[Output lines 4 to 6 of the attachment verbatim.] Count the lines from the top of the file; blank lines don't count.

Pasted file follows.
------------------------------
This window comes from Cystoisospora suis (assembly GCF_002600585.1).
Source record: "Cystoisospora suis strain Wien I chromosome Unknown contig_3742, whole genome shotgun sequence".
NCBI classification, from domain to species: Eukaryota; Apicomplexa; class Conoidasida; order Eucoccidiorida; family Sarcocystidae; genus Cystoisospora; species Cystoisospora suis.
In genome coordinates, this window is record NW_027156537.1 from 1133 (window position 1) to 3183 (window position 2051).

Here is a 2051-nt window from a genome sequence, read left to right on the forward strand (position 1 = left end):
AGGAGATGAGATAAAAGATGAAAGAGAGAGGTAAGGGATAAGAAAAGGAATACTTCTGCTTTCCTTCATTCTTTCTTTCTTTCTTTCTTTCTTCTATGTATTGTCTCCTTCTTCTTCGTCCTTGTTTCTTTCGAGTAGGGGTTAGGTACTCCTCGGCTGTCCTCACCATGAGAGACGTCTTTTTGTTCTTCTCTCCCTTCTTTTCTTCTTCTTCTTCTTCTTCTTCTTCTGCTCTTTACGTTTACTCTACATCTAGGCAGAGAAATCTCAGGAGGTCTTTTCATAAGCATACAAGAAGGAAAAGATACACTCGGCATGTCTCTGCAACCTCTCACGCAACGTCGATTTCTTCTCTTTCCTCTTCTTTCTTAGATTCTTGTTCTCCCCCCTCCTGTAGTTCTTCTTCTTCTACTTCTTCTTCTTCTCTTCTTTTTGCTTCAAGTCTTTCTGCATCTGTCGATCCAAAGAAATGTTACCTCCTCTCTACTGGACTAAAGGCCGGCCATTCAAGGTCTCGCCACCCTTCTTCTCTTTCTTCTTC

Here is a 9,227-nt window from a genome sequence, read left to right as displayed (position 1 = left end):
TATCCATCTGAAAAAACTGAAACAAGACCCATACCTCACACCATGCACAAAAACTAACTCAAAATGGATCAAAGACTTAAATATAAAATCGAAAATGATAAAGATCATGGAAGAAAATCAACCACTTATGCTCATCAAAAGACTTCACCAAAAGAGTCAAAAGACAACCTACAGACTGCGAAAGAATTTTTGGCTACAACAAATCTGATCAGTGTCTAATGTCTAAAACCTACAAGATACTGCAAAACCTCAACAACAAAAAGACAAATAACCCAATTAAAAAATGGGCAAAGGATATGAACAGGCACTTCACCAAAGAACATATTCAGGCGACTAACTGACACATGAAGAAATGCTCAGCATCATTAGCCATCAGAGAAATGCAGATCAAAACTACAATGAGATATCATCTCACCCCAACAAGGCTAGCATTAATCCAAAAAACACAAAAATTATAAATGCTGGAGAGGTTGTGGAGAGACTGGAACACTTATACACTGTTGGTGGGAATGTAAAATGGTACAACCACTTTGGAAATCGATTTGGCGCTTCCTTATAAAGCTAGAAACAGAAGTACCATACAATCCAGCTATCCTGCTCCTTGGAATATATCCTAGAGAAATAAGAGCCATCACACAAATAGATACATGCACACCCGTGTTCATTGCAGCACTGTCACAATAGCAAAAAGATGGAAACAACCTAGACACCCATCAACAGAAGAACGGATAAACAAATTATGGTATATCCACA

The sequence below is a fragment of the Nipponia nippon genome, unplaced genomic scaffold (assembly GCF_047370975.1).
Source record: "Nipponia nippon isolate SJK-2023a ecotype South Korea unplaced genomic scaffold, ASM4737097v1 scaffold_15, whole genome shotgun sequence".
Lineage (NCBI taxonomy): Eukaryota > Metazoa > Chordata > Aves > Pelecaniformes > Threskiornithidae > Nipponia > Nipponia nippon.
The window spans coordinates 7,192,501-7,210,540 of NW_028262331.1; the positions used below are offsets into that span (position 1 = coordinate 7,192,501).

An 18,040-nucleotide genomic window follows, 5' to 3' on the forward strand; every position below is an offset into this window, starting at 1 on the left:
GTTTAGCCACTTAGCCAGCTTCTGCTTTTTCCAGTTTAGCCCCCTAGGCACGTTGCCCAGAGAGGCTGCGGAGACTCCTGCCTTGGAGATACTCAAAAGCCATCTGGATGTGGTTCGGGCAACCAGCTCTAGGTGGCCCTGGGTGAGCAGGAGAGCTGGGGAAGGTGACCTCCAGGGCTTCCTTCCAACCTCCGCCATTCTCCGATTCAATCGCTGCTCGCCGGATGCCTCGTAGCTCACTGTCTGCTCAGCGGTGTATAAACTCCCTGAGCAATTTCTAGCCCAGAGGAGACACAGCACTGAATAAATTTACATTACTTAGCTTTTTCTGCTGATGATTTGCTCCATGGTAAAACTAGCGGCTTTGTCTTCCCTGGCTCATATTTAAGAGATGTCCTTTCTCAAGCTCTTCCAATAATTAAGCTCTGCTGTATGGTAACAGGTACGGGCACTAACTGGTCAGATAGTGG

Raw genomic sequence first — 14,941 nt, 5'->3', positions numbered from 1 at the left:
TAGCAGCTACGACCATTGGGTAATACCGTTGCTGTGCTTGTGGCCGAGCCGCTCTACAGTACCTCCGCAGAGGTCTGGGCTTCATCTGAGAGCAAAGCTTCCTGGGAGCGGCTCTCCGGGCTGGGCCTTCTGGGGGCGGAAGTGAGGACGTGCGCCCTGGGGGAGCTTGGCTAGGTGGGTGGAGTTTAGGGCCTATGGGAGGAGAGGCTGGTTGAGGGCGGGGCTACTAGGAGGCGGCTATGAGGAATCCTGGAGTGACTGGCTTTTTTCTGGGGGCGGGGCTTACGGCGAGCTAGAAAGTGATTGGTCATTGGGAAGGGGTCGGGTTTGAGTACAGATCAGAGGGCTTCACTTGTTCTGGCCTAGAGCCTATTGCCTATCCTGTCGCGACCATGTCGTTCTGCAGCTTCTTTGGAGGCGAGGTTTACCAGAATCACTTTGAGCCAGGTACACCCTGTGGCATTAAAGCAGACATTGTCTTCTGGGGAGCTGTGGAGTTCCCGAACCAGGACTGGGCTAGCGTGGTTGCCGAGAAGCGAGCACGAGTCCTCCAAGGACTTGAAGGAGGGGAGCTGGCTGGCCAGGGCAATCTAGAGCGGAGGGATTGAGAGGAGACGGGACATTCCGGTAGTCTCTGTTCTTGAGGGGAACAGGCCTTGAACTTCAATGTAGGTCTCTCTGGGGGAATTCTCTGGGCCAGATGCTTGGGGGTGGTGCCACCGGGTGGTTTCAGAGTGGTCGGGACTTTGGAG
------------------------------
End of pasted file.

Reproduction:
In genome coordinates, this window is record NW_027156537.1 from 1133 (window position 1) to 3183 (window position 2051).

Here is a 2051-nt window from a genome sequence, read left to right on the forward strand (position 1 = left end):
AGGAGATGAGATAAAAGATGAAAGAGAGAGGTAAGGGATAAGAAAAGGAATACTTCTGCTTTCCTTCATTCTTTCTTTCTTTCTTTCTTTCTTCTATGTATTGTCTCCTTCTTCTTCGTCCTTGTTTCTTTCGAGTAGGGGTTAGGTACTCCTCGGCTGTCCTCACCATGAGAGACGTCTTTTTGTTCTTCTCTCCCTTCTTTTCTTCTTCTTCTTCTTCTTCTTCTTCTGCTCTTTACGTTTACTCTACATCTAGGCAGAGAAATCTCAGGAGGTCTTTTCATAAGCATACAAGAAGGAAAAGATACACTCGGCATGTCTCTGCAACCTCTCACGCAACGTCGATTTCTTCTCTTTCCTCTTCTTTCTTAGATTCTTGTTCTCCCCCCTCCTGTAGTTCTTCTTCTTCTACTTCTTCTTCTTCTCTTCTTTTTGCTTCAAGTCTTTCTGCATCTGTCGATCCAAAGAAATGTTACCTCCTCTCTACTGGACTAAAGGCCGGCCATTCAAGGTCTCGCCACCCTTCTTCTCTTTCTTCTTC